In the nearly seven years Cieszynski has worked with clients like the Simpsons, he has observed how difficult money management has become because schools and parents often aren’t teaching it.
“You can’t teach what you don’t know,” he says in reference to families which themselves are hoodwinked by advertising and credit card companies. “Especially here in Southern California, where everything is centered around immediate gratification. If you can get through the day and still have some money in your pocket, you think you’re doing alright.
“I know from almost all of my clients,” he adds, “that most think they don’t have a problem. If there is a problem, it’s that they’re not earning enough.”
Cieszynski, together with the Simpsons, looked carefully at their combined income and also their expenses. He then advised them to take note and write down all of their expenses.
In two months, by monitoring and tracking their spending, the Simpsons managed to reduce their food spending from $1,200 a month to $400 a month. Moreover, they did not notice a major difference in their lifestyle.
“They simply were making smarter choices,” Cieszynski says.
For example, Cieszynski helped Erin consolidate multiple loans into one loan. She then applied for an income-based repayment plan. Since she works for a state agency, she will be applying for Public Service Forgiveness. For now, the reduced monthly combined payment for Erin’s student loans went from $620 a month to $312 a month.
Consolidating her student loans, selecting the proper repayment plan and reducing their food budget saved them $1,108 a month. Moreover, there were other areas they found where they could cut costs without disrupting their life, resulting in a total savings of $1,900 a month for the Simpson household – money they put into a savings account toward a home purchase.
“What they found through the money management portion of our student loan workshop and one-on-one counseling is that they had been overspending in areas because individual purchases and expenditures never seemed high,” Cieszynski observed. “It was only when they actually reviewed their spending habits on a whole that they noticed just how much was being spent.”
In this context, experts say many younger people benefit from financial counseling toward improving their financial literacy. This has been Cieszynski’s experience, too.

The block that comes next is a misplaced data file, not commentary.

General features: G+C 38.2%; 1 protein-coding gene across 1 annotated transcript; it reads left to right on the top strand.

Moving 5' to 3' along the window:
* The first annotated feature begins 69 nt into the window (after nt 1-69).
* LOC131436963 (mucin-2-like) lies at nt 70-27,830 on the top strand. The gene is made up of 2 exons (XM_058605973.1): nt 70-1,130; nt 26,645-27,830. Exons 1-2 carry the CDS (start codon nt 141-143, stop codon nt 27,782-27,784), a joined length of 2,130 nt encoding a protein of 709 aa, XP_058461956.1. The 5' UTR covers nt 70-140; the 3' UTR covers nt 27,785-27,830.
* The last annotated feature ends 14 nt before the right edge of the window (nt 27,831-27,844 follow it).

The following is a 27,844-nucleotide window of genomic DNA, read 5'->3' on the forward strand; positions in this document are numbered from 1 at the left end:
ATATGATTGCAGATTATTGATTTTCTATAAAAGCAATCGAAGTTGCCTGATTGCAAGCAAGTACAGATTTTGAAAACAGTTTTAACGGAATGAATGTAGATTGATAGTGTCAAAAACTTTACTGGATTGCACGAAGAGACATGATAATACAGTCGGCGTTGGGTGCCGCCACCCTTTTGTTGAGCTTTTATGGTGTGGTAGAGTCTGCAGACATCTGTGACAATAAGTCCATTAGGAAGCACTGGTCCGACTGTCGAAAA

“It’s not that my clients are lying to themselves,” he says. “It’s just that they are not aware, that there’s this drive to instant gratification and falling prey to advertising, and there’s a lack of financial education.”
Before becoming a financial counselor, Cieszynski worked in the mortgage industry. It was then—and in the immediate aftermath of its collapse a decade ago—that his perspective on money and savings changed.
“I was forced to re-evaluate everything,” he says, noting that he sees this same reconsideration among his clients, and in particular those he counsels on student debt. He acknowledges that some analysts contend that student debt does not have a large impact on a person’s ability to later buy a home but he doesn’t necessarily agree with this.
“Affording the payment, both initially and with respect to long-term sustainability is where I see student loans creating an impediment,” he further explains. “There is always an expert or someone who will tell you how to get into a home, but there is only one way to keep and afford it.
“My take is that student loan debt is an impediment to buy a home depending on how you buy a home,” he continues. “With hybrid loans, and things like 100 percent financing, there’s no impediment. But when and if there’s a crackdown on those home loans, then there’s a definite problem.” Unfortunately, he adds, he sees hybrid loans and sub-prime loans renamed “Second Chance” loans making a come-back. It is what motivates him to keep his clients alert to cons and pitfalls.
As for the Simpsons, he proudly notes an observable measure of success.
“They’re putting their money away every month,” he says, “and will be able to afford a healthy down payment for a home within the next 24 months.
*These names are fictional as the subjects of this article, who do exist, wish to remain anonymous.